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China in 2024: Economic Trials and Geopolitical Maneuvering

  • China's economy faced significant challenges in 2023, with a slow post-pandemic recovery, a real estate crisis, and declining foreign investment.
  • The upcoming Taiwanese election and potential victory of a China-opposed candidate could escalate tensions and influence China's foreign relations, particularly with the US.
  • In Eurasia, China's expanding influence is evident through its strengthening partnership with Russia, increasing exports, and dominance in the Central Asian market.

It’s that time again. As a new year begins, here’s a look ahead at the big things that I’m following for the upcoming year for China across Eurasia.

But before unpacking all of that lower down, let's examine two big issues that will shape China’s year as a whole: its struggling economy and Taiwan.

Finding Perspective: 2023 was mostly bad news for the Chinese economy.

The post-pandemic recovery never really took hold. Adding to that is a property crisis that has real estate giants on the brink of collapse, foreign direct investment leaving the country at an alarming rate, and widespread disillusionment among the population now that the days of uninterrupted high growth are over.

Chinese leader Xi Jinping made a rare admission about the dire state of the country's economy during his New Year’s Eve speech.

Acknowledging the “headwinds” facing the country, Xi admitted in the televised speech that “some enterprises had a tough time. Some people had difficulty finding jobs and meeting basic needs.”

“All these remain at the forefront of my mind,” Xi said in his remarks, which were widely circulated by state media. “We will consolidate and strengthen the momentum of economic recovery.”

The comments were the first time Xi has mentioned economic challenges in his annual New Year’s messages since he started giving them in 2013.

Xi also used his speech to talk about Taiwan, which Beijing believes should be reunified with the Chinese mainland, ideally peacefully, though it does not rule out force.

The Chinese leader said that Taiwan would “surely be reunified” with China, which he added was part of the “same family” as the island nation.

Why It Matters: Those comments from Xi follow a similar line to past remarks, but they hold new weight with Taiwan’s presidential election set for January 13.

Current Taiwanese Vice President Lai Ching-te, who serves under President Tsai Ing-wen and is a member of the Democratic Progressive Party (DPP), holds a narrow lead in the polls.

His election could lead to even starker cross-strait tensions. Lai is strongly opposed to the Chinese Communist Party, and while he won’t call for formal Taiwanese independence, he’s also said that Taiwan’s sovereignty is “a fact.” It’s for these reasons that Beijing harshly criticizes him as a secessionist.

Beijing has stepped up its rhetoric ahead of the election, and a Lai victory would likely prompt aggressive moves from Beijing, including naval maneuvers and airspace intrusions. How Beijing reacts will shape its year and have an impact on its economy and its relationship with the United States.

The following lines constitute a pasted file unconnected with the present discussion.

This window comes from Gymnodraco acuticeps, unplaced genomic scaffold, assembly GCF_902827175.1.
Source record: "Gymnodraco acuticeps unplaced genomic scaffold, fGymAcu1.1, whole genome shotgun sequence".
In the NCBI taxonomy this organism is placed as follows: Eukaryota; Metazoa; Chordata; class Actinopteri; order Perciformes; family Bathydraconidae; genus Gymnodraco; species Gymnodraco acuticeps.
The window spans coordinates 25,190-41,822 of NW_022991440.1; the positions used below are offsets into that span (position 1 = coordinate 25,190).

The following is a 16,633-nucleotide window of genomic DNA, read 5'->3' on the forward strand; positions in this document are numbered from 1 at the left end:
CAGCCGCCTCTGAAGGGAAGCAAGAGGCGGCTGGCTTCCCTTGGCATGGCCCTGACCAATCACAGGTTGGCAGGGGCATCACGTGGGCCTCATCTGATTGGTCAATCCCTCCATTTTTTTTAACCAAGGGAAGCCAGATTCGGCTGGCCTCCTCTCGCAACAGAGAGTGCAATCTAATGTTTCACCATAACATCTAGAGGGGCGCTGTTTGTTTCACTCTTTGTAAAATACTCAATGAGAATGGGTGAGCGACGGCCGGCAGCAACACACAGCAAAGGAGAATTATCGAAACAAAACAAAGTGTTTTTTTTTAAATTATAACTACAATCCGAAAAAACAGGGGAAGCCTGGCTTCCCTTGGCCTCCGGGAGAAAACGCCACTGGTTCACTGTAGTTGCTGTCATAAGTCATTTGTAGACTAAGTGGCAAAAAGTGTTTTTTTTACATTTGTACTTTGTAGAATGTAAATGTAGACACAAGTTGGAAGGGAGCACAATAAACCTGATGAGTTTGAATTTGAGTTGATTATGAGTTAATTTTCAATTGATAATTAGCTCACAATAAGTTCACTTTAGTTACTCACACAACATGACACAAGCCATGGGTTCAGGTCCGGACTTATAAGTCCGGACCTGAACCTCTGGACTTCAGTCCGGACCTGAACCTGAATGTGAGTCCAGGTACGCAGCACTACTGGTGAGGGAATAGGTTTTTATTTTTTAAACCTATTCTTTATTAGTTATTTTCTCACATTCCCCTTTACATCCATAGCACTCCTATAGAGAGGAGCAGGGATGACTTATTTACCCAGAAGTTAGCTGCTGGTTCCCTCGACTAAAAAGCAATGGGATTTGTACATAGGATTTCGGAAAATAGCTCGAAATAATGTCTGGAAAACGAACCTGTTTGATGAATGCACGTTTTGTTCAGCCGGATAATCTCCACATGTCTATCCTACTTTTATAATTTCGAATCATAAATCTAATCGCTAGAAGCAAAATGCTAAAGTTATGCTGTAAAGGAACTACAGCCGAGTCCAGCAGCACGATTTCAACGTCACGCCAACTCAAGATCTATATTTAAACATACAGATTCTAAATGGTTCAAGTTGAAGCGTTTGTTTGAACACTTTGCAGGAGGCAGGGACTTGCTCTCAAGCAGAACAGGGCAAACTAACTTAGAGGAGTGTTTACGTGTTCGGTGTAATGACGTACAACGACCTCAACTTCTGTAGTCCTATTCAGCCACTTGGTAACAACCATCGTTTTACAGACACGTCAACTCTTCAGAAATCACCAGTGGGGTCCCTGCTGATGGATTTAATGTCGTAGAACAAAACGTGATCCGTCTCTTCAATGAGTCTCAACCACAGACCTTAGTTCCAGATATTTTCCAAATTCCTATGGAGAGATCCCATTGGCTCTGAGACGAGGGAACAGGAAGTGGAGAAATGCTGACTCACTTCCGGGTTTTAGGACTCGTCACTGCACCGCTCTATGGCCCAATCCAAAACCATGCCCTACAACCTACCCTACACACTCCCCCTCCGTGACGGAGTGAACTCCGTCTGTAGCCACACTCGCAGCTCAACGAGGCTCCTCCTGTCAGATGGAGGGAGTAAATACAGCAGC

Xi and U.S. President Joe Biden’s November summit in San Francisco brought a cooling-off period to the relationship, but structural tensions mean that a new crisis could quickly heat things up again.

One school of thought says that, given the internal difficulties facing China, Xi won’t look to create new problems.


Xi is hoping to slow U.S. curbs on tech exports that are hurting the economy, while Beijing is in the midst of a charm offensive across Europe aimed at taking advantage of European worries about another Trump presidency. A mini-crisis over Taiwan’s election could jeopardize that and sour any goodwill for China in the process.

But Taiwan is also an intrinsic issue for Beijing, and Xi may feel that he has no choice but to react strongly in a way that will force the world to take notice.


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Leave a comment
  • Mamdouh Salameh on January 04 2024 said:
    China, economy grew at 5.5 percent in 2023, the highest among major economies and is projected to grow in 2024 at 5.0-6.0 percent
    in 2024.

    Taiwan is Chinese and there is so force in the world that it can prevent its unification with China. The soon the US understands this, the less confrontational it’s relations with China will be.

    The Chinese-Russian strategic alliance is going from strength to strength as manifested by the rise of trade between the two countries in 2023 to 250 bn dollars from 190 billion in 2022.

    China.is emerging as the leader of the half of the world (Asia Pacific region) which is vibrant, and fast-growing with low inflation.This region will continue to drive both the global economy and the energy markets well into the future.

    Dr Mamdouh G Salameh
    International Oil Economist
    Global Energy Expert

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